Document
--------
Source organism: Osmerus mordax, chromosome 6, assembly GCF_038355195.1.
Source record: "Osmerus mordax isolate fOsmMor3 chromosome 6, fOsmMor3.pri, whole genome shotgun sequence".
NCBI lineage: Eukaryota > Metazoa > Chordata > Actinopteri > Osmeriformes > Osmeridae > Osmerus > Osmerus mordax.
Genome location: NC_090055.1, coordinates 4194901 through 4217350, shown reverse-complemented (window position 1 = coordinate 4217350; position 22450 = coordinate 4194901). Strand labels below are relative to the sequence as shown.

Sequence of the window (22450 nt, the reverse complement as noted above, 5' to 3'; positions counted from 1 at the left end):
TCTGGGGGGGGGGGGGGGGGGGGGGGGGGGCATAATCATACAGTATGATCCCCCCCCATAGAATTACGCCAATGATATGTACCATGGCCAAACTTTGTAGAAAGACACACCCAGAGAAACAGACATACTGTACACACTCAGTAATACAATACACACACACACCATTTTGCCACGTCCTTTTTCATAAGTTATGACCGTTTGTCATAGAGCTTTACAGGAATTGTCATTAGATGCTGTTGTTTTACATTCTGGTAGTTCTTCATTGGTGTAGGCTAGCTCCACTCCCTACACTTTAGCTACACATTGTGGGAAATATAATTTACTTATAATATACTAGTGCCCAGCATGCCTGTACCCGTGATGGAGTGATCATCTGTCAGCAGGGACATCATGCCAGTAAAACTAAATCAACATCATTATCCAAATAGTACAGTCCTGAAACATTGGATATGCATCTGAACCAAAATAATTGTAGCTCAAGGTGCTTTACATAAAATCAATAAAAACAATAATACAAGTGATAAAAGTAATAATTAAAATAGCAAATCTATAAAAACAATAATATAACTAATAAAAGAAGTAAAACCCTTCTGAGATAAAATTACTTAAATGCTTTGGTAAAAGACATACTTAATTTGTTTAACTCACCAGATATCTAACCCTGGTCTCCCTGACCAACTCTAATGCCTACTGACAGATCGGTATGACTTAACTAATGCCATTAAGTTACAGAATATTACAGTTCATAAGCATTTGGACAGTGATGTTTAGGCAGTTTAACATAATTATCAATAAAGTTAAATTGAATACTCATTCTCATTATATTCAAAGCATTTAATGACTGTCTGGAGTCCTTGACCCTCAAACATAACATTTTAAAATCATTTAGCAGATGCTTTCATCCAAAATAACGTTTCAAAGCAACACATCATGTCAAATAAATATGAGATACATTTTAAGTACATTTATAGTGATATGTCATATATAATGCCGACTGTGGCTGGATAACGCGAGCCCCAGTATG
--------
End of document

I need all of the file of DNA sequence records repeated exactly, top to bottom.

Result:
Source organism: Osmerus mordax, chromosome 6, assembly GCF_038355195.1.
Source record: "Osmerus mordax isolate fOsmMor3 chromosome 6, fOsmMor3.pri, whole genome shotgun sequence".
NCBI lineage: Eukaryota > Metazoa > Chordata > Actinopteri > Osmeriformes > Osmeridae > Osmerus > Osmerus mordax.
Genome location: NC_090055.1, coordinates 4194901 through 4217350, shown reverse-complemented (window position 1 = coordinate 4217350; position 22450 = coordinate 4194901). Strand labels below are relative to the sequence as shown.

Sequence of the window (22450 nt, the reverse complement as noted above, 5' to 3'; positions counted from 1 at the left end):
TCTGGGGGGGGGGGGGGGGGGGGGGGGGGGCATAATCATACAGTATGATCCCCCCCCATAGAATTACGCCAATGATATGTACCATGGCCAAACTTTGTAGAAAGACACACCCAGAGAAACAGACATACTGTACACACTCAGTAATACAATACACACACACACCATTTTGCCACGTCCTTTTTCATAAGTTATGACCGTTTGTCATAGAGCTTTACAGGAATTGTCATTAGATGCTGTTGTTTTACATTCTGGTAGTTCTTCATTGGTGTAGGCTAGCTCCACTCCCTACACTTTAGCTACACATTGTGGGAAATATAATTTACTTATAATATACTAGTGCCCAGCATGCCTGTACCCGTGATGGAGTGATCATCTGTCAGCAGGGACATCATGCCAGTAAAACTAAATCAACATCATTATCCAAATAGTACAGTCCTGAAACATTGGATATGCATCTGAACCAAAATAATTGTAGCTCAAGGTGCTTTACATAAAATCAATAAAAACAATAATACAAGTGATAAAAGTAATAATTAAAATAGCAAATCTATAAAAACAATAATATAACTAATAAAAGAAGTAAAACCCTTCTGAGATAAAATTACTTAAATGCTTTGGTAAAAGACATACTTAATTTGTTTAACTCACCAGATATCTAACCCTGGTCTCCCTGACCAACTCTAATGCCTACTGACAGATCGGTATGACTTAACTAATGCCATTAAGTTACAGAATATTACAGTTCATAAGCATTTGGACAGTGATGTTTAGGCAGTTTAACATAATTATCAATAAAGTTAAATTGAATACTCATTCTCATTATATTCAAAGCATTTAATGACTGTCTGGAGTCCTTGACCCTCAAACATAACATTTTAAAATCATTTAGCAGATGCTTTCATCCAAAATAACGTTTCAAAGCAACACATCATGTCAAATAAATATGAGATACATTTTAAGTACATTTATAGTGATATGTCATATATAATGCCGACTGTGGCTGGATAACGCGAGCCCCAGTATG